Casey Stoner’s retirement announcement shook the world and opened a whole new can of worms for the 2013 silly season. Speculation of who is going where is starting to pop up left and right. We’ve heard rumors that Ducati is taking a good hard look at Cal Crutchlow - to replace whom is left up to your imagination. MCN has a story of why Crutchlow could end up in Repsol Honda on its cover. Valentino Rossi could wind up on either a Yamaha factory bike or back to where it all began for him in MotoGP, on a Honda, with Yamaha’s Lin Jarvis and Honda’s Shuhei Nakamoto no longer counting out the Italian, something that would have been impossible for either of them to imagine just a few months ago.
Spanish website ‘AS’ has published this interview with Livio Suppo - the man behind Casey Stoner’s arrival in Honda - who now will have find a new top rider to replace his beloved Australian. Here’s the translation of the interview that we hope you’ll find interesting.
Mela Chercoles: Will you renew with Pedrosa?
Livio Suppo: “We are only beginning to talk now.”
MC: In a month, Repsol Honda has gone from holding three titles to navigating in a sea of doubts about the future, and this because of Stoner’s retirement ..
LS: I don’t see it in these terms: the immediate future is this year, with two riders who can win races and also the MotoGP world title.”
MC: Could Stoner be influenced somewhat by the fact that he will retire end of the year ?
LS: No, he wants to win another title, and other races: at Le Mans we didn’t win because Yamaha was better than Honda. Dani has had the same rear grip problems as Casey, but in the dry things would have turned out differently. ”
MC: Without Stoner, will Lorenzo will be the strongest rider on the grid in 2013?
LS : The last year seems to confirm it, but in 2010 before his Motegi accident Pedrosa was still faster than he was.
Following Italian MotoGP gossip is better than any reality show, this latest rumor comes from Sportmediaset.com (yes, always them) who is upsetting Casey Stoner fans with the idea that their champion is thinking of retiring at the end of this season.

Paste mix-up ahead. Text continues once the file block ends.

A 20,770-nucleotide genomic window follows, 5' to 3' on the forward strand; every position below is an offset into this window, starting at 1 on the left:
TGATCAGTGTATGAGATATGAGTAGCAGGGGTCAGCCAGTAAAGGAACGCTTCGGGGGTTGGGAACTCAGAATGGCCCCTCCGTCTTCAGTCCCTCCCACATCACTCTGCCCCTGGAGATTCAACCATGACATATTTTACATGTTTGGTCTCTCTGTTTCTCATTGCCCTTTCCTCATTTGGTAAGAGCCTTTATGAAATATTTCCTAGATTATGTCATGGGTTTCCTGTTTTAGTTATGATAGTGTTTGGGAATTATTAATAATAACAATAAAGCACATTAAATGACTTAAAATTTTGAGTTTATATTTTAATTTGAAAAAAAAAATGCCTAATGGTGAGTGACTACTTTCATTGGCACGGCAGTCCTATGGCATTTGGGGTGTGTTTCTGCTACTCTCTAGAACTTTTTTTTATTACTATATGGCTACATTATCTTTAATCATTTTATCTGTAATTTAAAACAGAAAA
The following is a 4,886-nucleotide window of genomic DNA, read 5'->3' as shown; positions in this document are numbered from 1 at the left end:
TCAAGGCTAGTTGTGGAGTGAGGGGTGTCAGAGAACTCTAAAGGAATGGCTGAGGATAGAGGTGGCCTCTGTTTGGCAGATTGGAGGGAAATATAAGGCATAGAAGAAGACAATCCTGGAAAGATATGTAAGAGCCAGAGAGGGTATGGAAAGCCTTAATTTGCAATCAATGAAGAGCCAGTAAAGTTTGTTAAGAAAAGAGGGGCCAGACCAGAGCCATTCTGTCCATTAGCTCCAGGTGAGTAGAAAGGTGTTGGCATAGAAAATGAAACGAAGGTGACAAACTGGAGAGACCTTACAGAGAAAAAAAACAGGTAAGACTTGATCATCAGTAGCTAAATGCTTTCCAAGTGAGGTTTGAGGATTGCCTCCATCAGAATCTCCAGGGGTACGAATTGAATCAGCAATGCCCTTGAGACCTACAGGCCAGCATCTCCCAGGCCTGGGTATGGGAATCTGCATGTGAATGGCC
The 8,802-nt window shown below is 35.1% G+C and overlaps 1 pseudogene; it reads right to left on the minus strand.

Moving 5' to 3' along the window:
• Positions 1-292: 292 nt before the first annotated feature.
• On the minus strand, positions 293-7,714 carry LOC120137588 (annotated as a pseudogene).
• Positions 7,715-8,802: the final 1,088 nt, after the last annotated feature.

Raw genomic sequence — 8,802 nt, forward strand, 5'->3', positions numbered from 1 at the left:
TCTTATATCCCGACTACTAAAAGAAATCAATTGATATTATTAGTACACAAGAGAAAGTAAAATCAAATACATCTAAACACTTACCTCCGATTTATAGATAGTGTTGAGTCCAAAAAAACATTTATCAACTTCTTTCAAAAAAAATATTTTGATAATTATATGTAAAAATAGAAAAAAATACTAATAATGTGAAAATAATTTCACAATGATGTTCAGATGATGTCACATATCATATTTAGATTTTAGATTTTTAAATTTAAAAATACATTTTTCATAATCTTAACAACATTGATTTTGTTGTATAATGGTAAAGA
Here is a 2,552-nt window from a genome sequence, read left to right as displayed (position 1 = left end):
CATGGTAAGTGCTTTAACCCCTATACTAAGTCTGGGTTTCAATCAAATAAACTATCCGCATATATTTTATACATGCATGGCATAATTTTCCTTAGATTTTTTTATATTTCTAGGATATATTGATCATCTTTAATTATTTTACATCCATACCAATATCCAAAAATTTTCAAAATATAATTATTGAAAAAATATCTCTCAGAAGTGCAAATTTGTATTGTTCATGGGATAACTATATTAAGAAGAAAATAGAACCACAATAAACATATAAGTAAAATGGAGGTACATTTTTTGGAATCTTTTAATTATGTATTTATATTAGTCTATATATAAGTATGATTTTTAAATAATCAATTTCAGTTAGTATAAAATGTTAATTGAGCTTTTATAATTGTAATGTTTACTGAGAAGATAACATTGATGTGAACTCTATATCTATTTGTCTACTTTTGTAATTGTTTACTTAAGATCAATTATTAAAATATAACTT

Everyone knows that the Stoner just loves to race, but doesn’t like all the BS that surrounds the paddock nor does he always enjoy answering questions and explaining himself, and of late has hinted that he won’t be dragging out this racing career for many years, and with wife Adriana who has been his shadow over these last year’s is now at home with newborn daughter Alessandra, the Australian is starting to feel a little homesick.
Stoner’s contract with Repsol Honda expires at the end of the season and negotiations are already on the table and he has already shown and obtained everything that any rider could want and money never has really been his end game, so many are now doubting that he’ll want to continue and and when Livio Suppo (who orchestrated Stoner’s behind the scenes switch to Honda) was asked if this could be a possibility or just an assumption, Honda’s marketing manager replied, “With Casey this possibility is always realistic. If you ask me, I say that I don’t know, but it is something I’m afraid of. He thinks with his own head and knows what he wants. If he decides to stop I could even understand it, even if I have the feeling that he’ll continue. ”
Casey Stoner has signed with Honda HRC and will be riding for the Japanese manufacturer next season. This bombshell comes straight from Italian news website Sportmediaset and confirms the gossip that Livio Suppo was avidly trying to take Casey Stoner away from Ducati.
According to the Italians, Casey Stoner was not happy that Marlboro tried to sign Jorge Lorenzo last year when the Australian went on his three race sickness hiatus and that Honda has not been exactly jumping with joy with Dani Pedrosa especially after his hard and public criticisms, before his second place podium in Jerez.
Sportmediaset is also reporting that Ducati knowing that Stoner was leaving, immediately offered Valentino Rossi a two year contract with them. The two year contract also contains certain options that should appeal to the work ethics and independent attitude of the 9 times World Champion. Rossi has to the Mugello race in June to decide if he wants to ride for Borgo Panigale.
Silly season has now taken a new turn and it’s only the beginning.
Source | sportmediaset.it
Italian website gpone.com has contacted Livio Suppo, the Honda Marketing manager has denied that Stoner has already signed with the Japanese manufacturer.
The question is do we trust what Suppo’s says or is it a smokescreen to avoid in house problems with Dani Pedrosa and Andrea Dovizioso?